Is it just me or are bus drivers losing it?

God, the buses have been ghastly lately.

Last night at Liverpool Street the 242 arrived, rammed with commuters, and the bus driver refused to open the front door until every last person had got off. By then there was a rib-busting crush at the door – it was raining – and one bloke simply got on through the back door. The bus driver spotted him and made him get off – after lengthy negotiations we all had to watch from the rainy pavement – so he got on through the front door behind me.

We started moving, but at the next bus stop more yelling was heard from below. It appeared that the bloke was being told to get off, even though he’d paid for the journey and come through the front door with everyone else. The yelling escalated into accusations of racism hurled at the bus driver (he was Chinese; the bloke who’d got on the back door was black).

I was reading My Brilliant Career, so for a while was far away on a drought-stricken dairy farm in Australia, but as the yelling continued it became clear that an intervention was needed. Some sparky young Aussie girl yelled down the stairs – Ask the driver for his name, he has to give it to you!

So I went down and did just that, and although he didn’t give it to me, he did decide to start driving again. The driver and the bloke (along with a few other commuters who’d got involved) continued arguing about who’d been in the country longer and the bloke assured the driver that you’ll be dead within two weeks, blud.

All very pleasant.

At this point the bus was moving, albeit rather jerkily and with much yelling, so I retreated upstairs with the bloke close behind me, smiling.

I blame Boris.

Bus drivers are having to take a much harder line on people climbing on through the back door because people are sneaking on for free. They are sneaking on for free because the bendy buses have been taken off the streets. Now I know that it’s wrong to ride a bus for free, which is what half the people on the 38 used to do. But times are tough, and at least the bendy buses were always moving, because the drivers could simply turn a blind eye to fare-dodgers.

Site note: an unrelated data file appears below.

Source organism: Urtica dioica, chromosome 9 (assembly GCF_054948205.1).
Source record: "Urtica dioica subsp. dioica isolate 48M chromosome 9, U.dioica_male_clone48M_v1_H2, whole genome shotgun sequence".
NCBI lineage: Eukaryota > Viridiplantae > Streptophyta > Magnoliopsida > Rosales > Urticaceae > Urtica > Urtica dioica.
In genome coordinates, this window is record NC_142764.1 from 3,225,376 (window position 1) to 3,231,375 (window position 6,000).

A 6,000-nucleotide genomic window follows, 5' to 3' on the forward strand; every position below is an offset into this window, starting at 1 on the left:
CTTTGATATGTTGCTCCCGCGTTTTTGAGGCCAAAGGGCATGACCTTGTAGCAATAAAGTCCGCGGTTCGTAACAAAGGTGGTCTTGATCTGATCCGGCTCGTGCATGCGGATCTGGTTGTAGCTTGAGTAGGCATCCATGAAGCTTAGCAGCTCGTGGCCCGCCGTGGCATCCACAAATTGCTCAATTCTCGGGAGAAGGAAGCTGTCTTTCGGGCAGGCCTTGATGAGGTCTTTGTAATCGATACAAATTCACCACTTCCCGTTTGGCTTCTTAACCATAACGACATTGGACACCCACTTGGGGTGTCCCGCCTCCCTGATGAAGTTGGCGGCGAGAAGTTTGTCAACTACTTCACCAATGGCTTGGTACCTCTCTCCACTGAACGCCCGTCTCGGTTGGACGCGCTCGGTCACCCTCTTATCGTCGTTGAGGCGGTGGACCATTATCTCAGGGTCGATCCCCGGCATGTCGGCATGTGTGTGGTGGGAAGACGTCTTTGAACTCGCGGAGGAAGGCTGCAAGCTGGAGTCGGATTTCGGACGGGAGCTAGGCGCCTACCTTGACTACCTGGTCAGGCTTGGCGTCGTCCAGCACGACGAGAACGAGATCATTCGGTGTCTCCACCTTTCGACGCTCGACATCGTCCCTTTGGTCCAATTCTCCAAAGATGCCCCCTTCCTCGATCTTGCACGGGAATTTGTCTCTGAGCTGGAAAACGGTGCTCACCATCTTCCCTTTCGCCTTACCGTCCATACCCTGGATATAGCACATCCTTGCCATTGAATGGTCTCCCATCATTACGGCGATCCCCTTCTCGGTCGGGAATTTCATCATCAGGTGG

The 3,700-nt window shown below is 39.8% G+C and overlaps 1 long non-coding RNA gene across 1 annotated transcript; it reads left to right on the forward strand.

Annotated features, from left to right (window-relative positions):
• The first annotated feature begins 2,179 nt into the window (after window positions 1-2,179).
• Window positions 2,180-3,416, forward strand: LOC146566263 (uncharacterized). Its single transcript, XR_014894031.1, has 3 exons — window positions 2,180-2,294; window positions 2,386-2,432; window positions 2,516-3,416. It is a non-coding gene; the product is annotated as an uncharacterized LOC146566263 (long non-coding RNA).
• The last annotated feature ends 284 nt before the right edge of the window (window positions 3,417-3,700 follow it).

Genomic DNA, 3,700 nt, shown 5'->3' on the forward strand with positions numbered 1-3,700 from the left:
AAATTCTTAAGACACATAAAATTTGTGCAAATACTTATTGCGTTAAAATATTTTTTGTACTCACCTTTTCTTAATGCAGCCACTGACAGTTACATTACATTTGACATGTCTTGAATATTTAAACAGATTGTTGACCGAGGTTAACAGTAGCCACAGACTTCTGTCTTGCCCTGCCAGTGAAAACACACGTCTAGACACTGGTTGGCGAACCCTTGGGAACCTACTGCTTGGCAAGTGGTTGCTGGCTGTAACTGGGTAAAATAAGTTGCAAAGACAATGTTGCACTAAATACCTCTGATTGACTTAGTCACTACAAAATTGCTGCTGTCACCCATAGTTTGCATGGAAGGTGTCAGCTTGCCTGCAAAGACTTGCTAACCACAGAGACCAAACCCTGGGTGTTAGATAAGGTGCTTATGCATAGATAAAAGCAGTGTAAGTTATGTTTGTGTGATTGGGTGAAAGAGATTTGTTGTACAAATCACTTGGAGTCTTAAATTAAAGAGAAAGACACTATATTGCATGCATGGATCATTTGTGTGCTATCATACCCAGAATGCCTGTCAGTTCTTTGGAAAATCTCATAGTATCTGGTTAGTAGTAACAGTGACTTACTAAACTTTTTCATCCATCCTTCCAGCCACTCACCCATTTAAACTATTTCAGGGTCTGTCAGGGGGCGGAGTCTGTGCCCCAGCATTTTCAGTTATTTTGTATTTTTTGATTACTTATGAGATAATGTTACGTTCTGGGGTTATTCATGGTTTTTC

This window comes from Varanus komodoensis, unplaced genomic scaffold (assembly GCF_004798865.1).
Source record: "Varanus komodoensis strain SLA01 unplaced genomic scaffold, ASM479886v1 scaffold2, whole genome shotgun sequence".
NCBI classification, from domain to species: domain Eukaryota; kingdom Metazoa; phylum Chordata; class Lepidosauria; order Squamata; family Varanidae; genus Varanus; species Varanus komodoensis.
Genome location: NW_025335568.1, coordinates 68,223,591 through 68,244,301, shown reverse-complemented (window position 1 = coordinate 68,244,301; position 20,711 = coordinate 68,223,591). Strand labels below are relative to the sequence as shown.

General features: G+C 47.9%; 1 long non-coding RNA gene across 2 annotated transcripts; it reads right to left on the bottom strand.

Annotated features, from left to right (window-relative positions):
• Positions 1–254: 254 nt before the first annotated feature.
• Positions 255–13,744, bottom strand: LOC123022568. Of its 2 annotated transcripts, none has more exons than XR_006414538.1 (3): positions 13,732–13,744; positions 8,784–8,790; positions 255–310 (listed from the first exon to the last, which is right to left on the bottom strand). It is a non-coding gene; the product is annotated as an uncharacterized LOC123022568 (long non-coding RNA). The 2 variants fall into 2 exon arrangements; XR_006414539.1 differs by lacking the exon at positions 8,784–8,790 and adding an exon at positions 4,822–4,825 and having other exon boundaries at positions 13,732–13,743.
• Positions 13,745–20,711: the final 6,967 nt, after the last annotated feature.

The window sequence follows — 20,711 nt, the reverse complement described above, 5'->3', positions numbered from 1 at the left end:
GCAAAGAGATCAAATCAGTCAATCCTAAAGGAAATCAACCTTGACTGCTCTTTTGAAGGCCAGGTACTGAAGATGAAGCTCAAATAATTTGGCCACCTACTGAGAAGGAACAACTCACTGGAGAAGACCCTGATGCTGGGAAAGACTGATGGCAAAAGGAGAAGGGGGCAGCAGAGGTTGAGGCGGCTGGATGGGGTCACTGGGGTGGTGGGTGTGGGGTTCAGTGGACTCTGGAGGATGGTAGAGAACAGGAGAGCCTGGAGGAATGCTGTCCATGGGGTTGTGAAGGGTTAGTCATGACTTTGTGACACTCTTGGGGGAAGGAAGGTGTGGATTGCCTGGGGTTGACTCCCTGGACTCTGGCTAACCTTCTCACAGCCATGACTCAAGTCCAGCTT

And let’s not forget that while tube fares (generally used by wealthier Londoners) have gone up by 3.9% this year, bus fares – the cheapest way to get around – went up by a much harsher 12.7%. Particularly tough in East London, which doesn’t even have a tube. And as for people who commute into London – your Surrey stockbrokers and the like – well, their fares fell by 0.4%, in line with inflation.

If you can decipher it, the Conservative Manifesto has a few more treats like this in store. I particularly like the fact that missing an NHS dentist appointment will – under Cameron – incur a £10 fine. Now who will that hit the hardest?

I do feel sorry for bus drivers – it must be incredibly stressful trying to deal with fare dodgers and abuse all day. And quite frankly, public transport should be free anyway.



Filed under News

12 responses to “Is it just me or are bus drivers losing it?

  1. Free. I agree. All over the world, not just in old blighty.

  2. Matt

    Great article, sums up the bi-daily frustration quite well

  3. Thanks Matt. Nothing like a rant to get over these traumas.

    And you’re right Edwin, it should be free all over the world…

  4. wow. and here i am full of naiveté professing my glee for using public transportation. I suppose a few months on the double decker would change that.

    • Nimo, don’t be put off! I reckon the system in London is brilliant (compared to where I grew up, anyway) and the tube map is rightly famous. Double deckers aren’t so bad, and there’s always good people-watching to be had. I just think Boris is wrong to raise the fares.

  5. tim

    Fantastic Article. Thanks for that!
    Oh, and yes: Public transport should be free.

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  7. Psylo

    God save the 149

  8. A peed-off bus driver

    I’ve just seen this post, and despite it being quite old, wanted to reply. I’m a bus driver (not on the 242, however, so I’m not THAT driver LOL).